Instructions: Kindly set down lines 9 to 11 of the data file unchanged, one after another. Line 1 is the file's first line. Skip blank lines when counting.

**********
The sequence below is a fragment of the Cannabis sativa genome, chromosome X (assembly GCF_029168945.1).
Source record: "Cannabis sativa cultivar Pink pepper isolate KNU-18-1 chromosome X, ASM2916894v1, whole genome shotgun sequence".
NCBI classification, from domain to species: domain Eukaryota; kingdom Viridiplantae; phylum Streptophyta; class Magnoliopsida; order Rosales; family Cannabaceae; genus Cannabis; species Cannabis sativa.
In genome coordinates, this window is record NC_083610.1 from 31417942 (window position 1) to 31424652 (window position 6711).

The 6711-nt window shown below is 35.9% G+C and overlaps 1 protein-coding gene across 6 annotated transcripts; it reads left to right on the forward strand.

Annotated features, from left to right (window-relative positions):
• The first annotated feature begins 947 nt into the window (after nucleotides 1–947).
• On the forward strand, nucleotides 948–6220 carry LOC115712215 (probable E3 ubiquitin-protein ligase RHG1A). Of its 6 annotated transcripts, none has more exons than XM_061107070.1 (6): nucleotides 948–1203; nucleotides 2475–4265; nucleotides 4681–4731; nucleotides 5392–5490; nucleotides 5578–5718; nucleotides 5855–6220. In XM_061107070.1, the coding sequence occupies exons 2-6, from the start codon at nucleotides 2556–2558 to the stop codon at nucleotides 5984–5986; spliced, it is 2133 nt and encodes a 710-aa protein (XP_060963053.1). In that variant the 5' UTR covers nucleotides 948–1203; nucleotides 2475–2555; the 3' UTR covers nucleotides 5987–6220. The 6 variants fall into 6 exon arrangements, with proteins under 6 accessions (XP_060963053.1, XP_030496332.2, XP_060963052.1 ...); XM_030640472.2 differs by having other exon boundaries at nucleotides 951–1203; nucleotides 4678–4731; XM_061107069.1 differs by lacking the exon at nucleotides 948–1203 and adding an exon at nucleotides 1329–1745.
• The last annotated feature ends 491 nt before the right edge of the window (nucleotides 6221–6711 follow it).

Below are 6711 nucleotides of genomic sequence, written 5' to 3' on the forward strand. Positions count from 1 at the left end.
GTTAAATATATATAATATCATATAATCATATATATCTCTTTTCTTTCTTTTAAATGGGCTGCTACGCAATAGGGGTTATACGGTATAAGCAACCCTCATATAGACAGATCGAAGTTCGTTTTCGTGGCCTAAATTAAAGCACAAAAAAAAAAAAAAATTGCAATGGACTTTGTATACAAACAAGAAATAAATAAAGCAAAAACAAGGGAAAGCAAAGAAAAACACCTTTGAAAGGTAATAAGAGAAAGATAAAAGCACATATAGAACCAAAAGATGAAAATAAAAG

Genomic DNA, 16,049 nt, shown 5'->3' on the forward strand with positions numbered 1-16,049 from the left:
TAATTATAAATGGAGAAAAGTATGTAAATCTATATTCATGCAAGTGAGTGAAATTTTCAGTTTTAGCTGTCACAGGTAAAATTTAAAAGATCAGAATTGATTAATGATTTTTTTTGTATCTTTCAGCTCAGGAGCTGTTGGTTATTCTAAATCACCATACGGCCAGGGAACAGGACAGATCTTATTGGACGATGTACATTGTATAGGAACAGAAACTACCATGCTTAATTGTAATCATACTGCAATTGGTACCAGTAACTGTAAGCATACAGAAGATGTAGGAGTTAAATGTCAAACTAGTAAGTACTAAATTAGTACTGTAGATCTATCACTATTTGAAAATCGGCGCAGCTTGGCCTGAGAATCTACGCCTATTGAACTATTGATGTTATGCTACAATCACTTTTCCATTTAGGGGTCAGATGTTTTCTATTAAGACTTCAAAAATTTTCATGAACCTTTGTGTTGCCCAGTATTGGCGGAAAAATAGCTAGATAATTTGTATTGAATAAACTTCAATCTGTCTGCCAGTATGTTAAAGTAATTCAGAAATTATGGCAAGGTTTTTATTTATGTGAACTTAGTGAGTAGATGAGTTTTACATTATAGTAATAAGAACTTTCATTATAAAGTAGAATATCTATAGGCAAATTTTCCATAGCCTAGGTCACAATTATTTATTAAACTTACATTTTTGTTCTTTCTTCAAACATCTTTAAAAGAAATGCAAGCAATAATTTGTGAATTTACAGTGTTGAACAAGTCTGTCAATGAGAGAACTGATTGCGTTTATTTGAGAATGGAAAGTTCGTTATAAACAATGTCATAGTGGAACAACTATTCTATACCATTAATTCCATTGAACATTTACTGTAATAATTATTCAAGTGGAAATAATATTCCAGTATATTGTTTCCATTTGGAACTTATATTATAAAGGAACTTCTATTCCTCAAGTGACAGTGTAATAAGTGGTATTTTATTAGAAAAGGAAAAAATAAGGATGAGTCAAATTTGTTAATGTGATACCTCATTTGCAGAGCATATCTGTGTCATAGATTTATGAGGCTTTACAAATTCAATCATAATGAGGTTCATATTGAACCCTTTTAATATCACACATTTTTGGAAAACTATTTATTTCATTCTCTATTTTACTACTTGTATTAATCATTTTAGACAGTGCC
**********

• The last annotated feature ends 491 nt before the right edge of the window (nucleotides 6221–6711 follow it).

Below are 6711 nucleotides of genomic sequence, written 5' to 3' on the forward strand. Positions count from 1 at the left end.
GTTAAATATATATAATATCATATAATCATATATATCTCTTTTCTTTCTTTTAAATGGGCTGCTACGCAATAGGGGTTATACGGTATAAGCAACCCTCATATAGACAGATCGAAGTTCGTTTTCGTGGCCTAAATTAAAGCACAAAAAAAAAAAAAAATTGCAATGGACTTTGTATACAAACAAGAAATAAATAAAGCAAAAACAAGGGAAAGCAAAGAAAAACACCTTTGAAAGGTAATAAGAGAAAGATAAAAGCACATATAGAACCAAAAGATGAAAATAAAAG